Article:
The score has a special place in my heart, I have to admit. Knowing it would be so, I decided to write my review of the score for my Polish site before it "got to me" so much. Part of it was the fact that I thought that objectively speaking, Grand Budapest Hotel was the best score of the year and I was very happy for the Oscar, which was given to a world-building score. This, however, feels to me like an extension of the philosophical thinking behind The Thin Red Line, if with a more melodramatic scale. And just like that score, Interstellar comes both from a very personal place and a very intellectual one. Which is one of the many connections the film (this time via musical approach) has with Terrence Malick.


    If there's a better Zimmer score, I've yet to hear it. This is Zimmer at his best, the thing that sets him apart. It's the kind of score you can't imagine anyone else doing anything better.
  8. I had pre-ordered the 2CD expanded Interstellar score as my "soundtrack of the month" to give it another go (as I didn't like the movie (too stressful), so never bought the original soundtrack) and it came in the mail yesterday! I'm looking forward to listening, enjoying, and appreciating it hopefully as much as everyone else does! biggrin
  9. Let us know what you think! For me it's as good as it gets as being the spiritual sequel to The Thin Red Line (while not necessarily always a musical one). I think one cannot underestimate the Malick impact on the film, from early visuals to even casting choices.
    http://www.filmmusic.pl - Polish Film Music Review Website
    •  
      CommentAuthorThor
    • CommentTimeNov 15th 2020
    PawelStroinski wrote
    If you do streaming at all, do take a listen to the suites, on the Expanded Edition they're tracks 25-29.


    Yes, you mentioned that in our meeting yesterday too. I'll check them out.
    I am extremely serious.
  10. Tenet: Ludwig Goransson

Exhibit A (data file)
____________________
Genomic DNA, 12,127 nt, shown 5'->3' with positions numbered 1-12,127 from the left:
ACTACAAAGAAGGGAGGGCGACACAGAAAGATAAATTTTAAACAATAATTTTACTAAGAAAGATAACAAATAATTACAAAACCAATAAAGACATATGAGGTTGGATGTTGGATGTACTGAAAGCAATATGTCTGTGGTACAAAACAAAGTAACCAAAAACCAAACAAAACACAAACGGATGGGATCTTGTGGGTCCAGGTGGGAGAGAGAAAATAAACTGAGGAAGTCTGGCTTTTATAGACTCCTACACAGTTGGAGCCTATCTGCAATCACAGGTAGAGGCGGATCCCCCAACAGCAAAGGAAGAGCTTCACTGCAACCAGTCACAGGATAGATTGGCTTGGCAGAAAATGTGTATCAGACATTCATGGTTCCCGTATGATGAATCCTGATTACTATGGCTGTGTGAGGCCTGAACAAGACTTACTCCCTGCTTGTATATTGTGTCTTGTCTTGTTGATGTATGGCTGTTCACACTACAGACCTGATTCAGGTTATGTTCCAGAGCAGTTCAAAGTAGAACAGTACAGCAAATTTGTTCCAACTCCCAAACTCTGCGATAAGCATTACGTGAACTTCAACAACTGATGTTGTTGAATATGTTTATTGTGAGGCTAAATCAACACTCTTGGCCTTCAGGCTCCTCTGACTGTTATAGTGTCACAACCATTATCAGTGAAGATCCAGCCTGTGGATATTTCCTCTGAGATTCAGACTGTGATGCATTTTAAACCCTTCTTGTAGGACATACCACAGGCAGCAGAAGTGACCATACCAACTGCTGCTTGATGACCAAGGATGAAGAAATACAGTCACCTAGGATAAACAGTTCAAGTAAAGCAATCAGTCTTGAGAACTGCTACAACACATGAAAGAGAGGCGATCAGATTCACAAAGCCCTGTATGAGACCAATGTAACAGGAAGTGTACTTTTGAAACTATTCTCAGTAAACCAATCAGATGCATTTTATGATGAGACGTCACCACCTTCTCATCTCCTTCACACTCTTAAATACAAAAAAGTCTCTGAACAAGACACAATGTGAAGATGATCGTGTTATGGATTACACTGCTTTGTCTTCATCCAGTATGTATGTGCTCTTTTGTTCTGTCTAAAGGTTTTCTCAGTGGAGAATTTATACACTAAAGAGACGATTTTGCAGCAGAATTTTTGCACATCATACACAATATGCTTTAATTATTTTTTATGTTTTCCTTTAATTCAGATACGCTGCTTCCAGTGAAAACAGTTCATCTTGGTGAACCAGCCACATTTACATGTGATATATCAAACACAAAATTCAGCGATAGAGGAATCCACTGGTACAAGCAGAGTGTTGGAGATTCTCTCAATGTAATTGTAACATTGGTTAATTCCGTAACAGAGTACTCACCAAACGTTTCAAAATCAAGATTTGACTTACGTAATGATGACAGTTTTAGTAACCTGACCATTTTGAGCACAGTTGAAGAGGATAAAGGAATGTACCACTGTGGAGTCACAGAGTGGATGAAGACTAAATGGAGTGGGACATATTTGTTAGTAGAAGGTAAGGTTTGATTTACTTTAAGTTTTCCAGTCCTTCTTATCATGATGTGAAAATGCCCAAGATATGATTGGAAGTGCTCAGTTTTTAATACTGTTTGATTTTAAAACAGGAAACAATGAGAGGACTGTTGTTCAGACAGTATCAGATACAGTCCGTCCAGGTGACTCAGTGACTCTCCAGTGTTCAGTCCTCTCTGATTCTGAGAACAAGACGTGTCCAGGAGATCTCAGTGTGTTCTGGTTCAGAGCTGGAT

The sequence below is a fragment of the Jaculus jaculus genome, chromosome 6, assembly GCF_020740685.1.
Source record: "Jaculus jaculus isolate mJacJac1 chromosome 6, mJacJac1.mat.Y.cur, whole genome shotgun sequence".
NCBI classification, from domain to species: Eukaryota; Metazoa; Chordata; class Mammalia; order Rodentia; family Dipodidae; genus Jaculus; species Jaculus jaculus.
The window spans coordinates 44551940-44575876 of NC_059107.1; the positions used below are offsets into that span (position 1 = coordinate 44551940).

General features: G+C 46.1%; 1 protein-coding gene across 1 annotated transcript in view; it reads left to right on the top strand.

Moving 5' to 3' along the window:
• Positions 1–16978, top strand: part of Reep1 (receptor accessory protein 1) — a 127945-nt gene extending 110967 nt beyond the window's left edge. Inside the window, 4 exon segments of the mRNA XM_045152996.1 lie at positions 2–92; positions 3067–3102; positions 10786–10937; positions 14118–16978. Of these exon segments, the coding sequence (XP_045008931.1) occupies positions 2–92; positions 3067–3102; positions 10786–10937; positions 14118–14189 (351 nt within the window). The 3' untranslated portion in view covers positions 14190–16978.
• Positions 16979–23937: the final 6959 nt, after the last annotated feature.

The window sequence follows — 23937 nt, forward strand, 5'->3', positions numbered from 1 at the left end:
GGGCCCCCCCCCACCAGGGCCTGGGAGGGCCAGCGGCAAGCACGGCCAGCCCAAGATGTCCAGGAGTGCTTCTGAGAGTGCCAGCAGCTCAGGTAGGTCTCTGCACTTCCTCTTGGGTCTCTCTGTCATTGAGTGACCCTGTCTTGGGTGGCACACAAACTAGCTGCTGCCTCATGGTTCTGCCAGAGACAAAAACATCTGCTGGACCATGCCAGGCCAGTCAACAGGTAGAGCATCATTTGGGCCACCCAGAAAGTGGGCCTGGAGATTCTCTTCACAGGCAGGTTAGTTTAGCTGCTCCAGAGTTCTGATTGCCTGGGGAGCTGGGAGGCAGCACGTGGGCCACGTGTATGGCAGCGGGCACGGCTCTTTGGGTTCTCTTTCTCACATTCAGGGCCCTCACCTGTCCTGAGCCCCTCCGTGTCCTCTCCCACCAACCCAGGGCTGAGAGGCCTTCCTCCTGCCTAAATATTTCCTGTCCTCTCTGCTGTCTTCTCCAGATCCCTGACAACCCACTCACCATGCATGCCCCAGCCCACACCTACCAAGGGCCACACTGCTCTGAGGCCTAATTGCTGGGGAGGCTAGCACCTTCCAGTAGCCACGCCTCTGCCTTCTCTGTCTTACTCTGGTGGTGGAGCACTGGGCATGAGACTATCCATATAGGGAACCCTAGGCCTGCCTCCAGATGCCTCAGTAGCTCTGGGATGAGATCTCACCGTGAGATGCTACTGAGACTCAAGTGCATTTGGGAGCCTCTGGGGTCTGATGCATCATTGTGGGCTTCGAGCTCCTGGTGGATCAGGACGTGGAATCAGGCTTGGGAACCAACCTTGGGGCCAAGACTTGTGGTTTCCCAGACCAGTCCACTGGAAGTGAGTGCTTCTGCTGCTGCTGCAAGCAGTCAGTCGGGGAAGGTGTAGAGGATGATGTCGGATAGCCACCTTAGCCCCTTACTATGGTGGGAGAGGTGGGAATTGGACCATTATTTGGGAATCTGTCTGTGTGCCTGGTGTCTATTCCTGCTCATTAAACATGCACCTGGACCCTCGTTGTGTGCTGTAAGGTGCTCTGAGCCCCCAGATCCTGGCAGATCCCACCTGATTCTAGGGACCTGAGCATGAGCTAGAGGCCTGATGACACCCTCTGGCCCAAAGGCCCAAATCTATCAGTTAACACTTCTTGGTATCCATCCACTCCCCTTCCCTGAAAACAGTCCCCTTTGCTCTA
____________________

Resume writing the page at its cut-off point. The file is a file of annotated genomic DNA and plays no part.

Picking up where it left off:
Pfff, this is not for me. People are comparing this to Inception, but this is more Dunkirk than anything else. I found myself getting agitated just by listening to it, I wonder if it would hurt me from enjoying the film (which I haven't seen yet, no surprise there considering this Covid madness). Inception at least had a thundering sense of OMG, mostly when Nolan's visuals and Zimmer's thundering score kept blowing you away. But this OMG feeling is completely gone here. Absolutely disliked it, and I hope it doesn't ruin me from enjoying the film too.

    Mulan: Harry Gregson-Williams

    Saw the film first, then listened to the score. My impression in the film was at first... positive. But now I feel the same of the film as of the score. It's so .... bland. I mean even when the Reflections theme keeps popping up, it does literally nothing to me. This is such a beautiful emotional theme and it's just devoid of every bit of emotion that Goldsmith put into it. Even the action music is basically Prince of Persia, but then weaker. I must be getting old but these are blockbuster scores, and they hardly made an impression whatsoever.
    waaaaaahhhhhhhh!!! Where's my nut? arrrghhhhhhh
    •  
      CommentAuthorThor
    • CommentTimeNov 19th 2020
    Both of those are 'duds'. Sorry you had to sit through them.
    I am extremely serious.
  11. I’ve been exploring Interstellar and now I understand what all the hype has been about - it’s simply stunning! The more I listen, the more I love. There are a few tracks that have the high pitched ambient background sound that I can’t stand and which turned me off of it the first time. I think that sound must remind me of a mosquito buzzing in my ear or the ringing my head makes before I’m about to faint, and both of those experiences bring up a strong reaction/emotion of fear - so that’s why I hate when that sound appears in the music, because it puts me on high alert, and all I can focus on is that single irritating sound. It appears most prominently in "Dreaming of the Crash", “Coward", “Detach", "Atmospheric Entry" and others, so I might skip those from now on.